yeah, I've seen that ad! they also have billboards and posters up, and banner ads, holy shit, the banner ads are EVERYWHERE. I am not sure if the TV spot they have out right now is the most effective draw for non-comics fans... but they are obviously doing SOMETHING right... comiXology has said Justice League set a record for issues sold (what exact number that means is anybody's guess, however)
and EVERY SINGLE ONE of the first week's books has sold out at the distributor level, and I am hearing of shops selling out completely in an hour or so. So, clearly DC is doing something right. But the shops constantly running out is... problematic for new fans. Someone like us, who knows how these things work, will tell the shop owner to add the issue to our pull list, or maybe get it digital just to make sure you don't miss part of the story (assuming you are primarily a paper type of person, I'm going full on digital anyway)but a new fan may just not come back at all. It's up to the retailers to explain to anyone disappointed to find the book they were after is gone to push a pull list and explain that they will get more copies.


Anyway, my ranking would go something like this:

1 - Swamp Thing
2 - Animal Man
3 - Action Comics
(and here's where it gets tough the next few are basically tied in my head)
4 - Men of War
5 - Batgirl
6 - Stormwatch
7 - Batwing
8 - Detective
9 - Justice League
10 - JLI
11 - Hawk and Dove
12 - OMAC
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The Great 2011 DC Relaunch - 52 New #1's in September

Postby The Drastic Spastic » Sat Sep 10, 2011 9:48 am

Hopping on the band wagon, which required actually reading all of these number 1s. I generally wait until something has been coming out for years (or is even finished) before I read it so this was a different kind of experience.

1. Detective Comics
2. Swamp Thing
3. Batgirl
4. Animal Man
5. Batwing
6. Action Comics
7. Men of War
8. Justice League
9. Justice League International
10. Stormwatch
11. OMAC
12. Hawk and Dove

I was surprised by my #1. I think it's because I played Arkham Asylum about a month ago and this feels like a continuation of that. Awesome game.

Stormwatch is awful. Jumps all over the place and introduces way too many characters and situations. I was totally lost and I'm not even a true newbie. I read The Authority ages ago, though I didn't particularly like it and barely remember it. Maybe it's just not my kind of book, but this was still the least newbie friendly one of the lot by a wide margin. You're definitely expected to know who these people are. They all have the exact same personality too. (Cocky and grating.)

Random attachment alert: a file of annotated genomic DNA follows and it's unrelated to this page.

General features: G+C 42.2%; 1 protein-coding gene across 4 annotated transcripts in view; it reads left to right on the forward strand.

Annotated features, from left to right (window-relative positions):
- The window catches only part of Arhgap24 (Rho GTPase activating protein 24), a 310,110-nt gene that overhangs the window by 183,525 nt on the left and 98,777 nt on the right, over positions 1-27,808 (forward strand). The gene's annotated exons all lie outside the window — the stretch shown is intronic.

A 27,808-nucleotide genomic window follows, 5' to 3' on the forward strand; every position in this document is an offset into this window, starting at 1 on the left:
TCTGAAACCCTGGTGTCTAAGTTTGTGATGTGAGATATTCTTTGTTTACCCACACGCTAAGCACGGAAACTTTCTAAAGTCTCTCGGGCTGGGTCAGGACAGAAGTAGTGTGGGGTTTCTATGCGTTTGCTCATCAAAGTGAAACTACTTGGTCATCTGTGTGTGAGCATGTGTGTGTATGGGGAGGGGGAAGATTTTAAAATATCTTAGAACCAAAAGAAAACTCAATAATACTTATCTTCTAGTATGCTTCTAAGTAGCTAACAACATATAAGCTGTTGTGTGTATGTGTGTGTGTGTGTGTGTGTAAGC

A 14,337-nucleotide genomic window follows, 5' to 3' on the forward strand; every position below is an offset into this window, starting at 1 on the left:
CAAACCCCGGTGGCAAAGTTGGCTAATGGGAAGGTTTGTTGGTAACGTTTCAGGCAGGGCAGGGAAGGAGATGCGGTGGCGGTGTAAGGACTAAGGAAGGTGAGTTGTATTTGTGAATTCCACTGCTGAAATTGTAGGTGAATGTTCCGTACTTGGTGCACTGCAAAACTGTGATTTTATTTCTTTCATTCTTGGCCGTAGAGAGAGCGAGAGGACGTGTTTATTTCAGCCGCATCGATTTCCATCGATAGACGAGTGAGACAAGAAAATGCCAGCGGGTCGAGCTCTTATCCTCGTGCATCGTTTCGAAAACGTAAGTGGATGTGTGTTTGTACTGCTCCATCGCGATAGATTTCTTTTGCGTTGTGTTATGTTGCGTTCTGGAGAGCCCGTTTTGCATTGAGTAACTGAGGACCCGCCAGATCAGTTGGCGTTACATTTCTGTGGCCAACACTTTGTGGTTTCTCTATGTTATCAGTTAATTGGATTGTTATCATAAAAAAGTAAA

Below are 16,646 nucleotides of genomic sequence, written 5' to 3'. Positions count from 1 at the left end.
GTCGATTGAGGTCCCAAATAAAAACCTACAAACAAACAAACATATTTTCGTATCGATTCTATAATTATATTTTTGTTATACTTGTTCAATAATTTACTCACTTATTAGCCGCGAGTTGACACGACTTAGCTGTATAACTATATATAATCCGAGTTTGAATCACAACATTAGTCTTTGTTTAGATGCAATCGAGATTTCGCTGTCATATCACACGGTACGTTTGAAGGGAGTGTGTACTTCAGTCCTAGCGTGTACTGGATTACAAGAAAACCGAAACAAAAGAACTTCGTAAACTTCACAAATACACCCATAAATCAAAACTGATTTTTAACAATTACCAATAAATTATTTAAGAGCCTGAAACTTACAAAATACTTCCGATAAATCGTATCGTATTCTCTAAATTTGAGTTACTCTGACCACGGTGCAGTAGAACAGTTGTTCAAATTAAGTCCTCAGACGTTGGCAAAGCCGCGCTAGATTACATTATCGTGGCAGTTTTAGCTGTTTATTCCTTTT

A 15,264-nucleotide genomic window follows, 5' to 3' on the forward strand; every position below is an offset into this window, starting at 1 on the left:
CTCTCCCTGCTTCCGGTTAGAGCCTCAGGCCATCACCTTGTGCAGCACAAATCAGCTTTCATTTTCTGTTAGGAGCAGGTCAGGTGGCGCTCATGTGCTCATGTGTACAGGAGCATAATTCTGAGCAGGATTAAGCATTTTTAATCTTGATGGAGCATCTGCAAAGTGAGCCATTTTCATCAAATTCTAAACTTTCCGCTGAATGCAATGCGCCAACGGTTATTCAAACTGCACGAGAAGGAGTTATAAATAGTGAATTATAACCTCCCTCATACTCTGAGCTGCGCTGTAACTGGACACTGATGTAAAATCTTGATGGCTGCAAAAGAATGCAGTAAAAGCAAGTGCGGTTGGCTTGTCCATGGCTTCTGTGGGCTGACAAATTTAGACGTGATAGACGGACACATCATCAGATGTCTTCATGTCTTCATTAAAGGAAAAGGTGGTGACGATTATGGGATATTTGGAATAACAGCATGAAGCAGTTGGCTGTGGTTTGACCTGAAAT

It was still not in last place though.
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The Great 2011 DC Relaunch - 52 New #1's in September

Postby Crawler » Tue Sep 13, 2011 6:09 am

I kinda agree with you about Stormwatch. I won't say it was awful because I still want to see where it's going, unlike OMAC, Hawk and Dove, and JLI, of which I didn't even want to finish the first issue. Part of it, I know, is having read Cornell before and knowing he's a slow starter, and the rose glasses of fandom. Stormwatch tried to do too much. I'm hoping that when it settles in it'll be what I hoped for for Apollo and Midnighter.
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The Great 2011 DC Relaunch - 52 New #1's in September

Postby Bamfette » Tue Sep 13, 2011 6:50 am

One thing that encourages me about the future of Stormwatch is that they're getting a new artist. holy shit, the art bugged me, the new artist is much better and has worked on The Authority and a Martian Manhunter series.

I can see in hindsight how they could seem to have the same voice. I think once Apollo calms down he at least will sound different, I know that Cornell gets his character, from things he's said. When not being hounded by people trying to recruit him when he just wants t be left alone, he's a pretty nice, easy going guy. And now Midnighter is there, which should bring it out more. Midnighter has also always had a very distinct voice, and I can't see that Cornell wouldn't have picked up on it and brought i over. it's part of the reason he was so popular (on the Wildstorm scale of popularity anyway). But he barely spoke this issue s we couldn't see it. I thought The Projectionist had a distinct voice, but her 'this is how my powers work' dialogue irritated me.

It did try to do too much. I think it should have started slower, focused more on one thing at a time. We will still have jumping around over the next couple issues as Apollo is still on the loose, and all... but I think Cornell should fall into his groove. The first issue of Knight and Squire was hard to follow and hectic as hell, too, but it ended up being a great series. Unfortunately a poor start is not good in comics...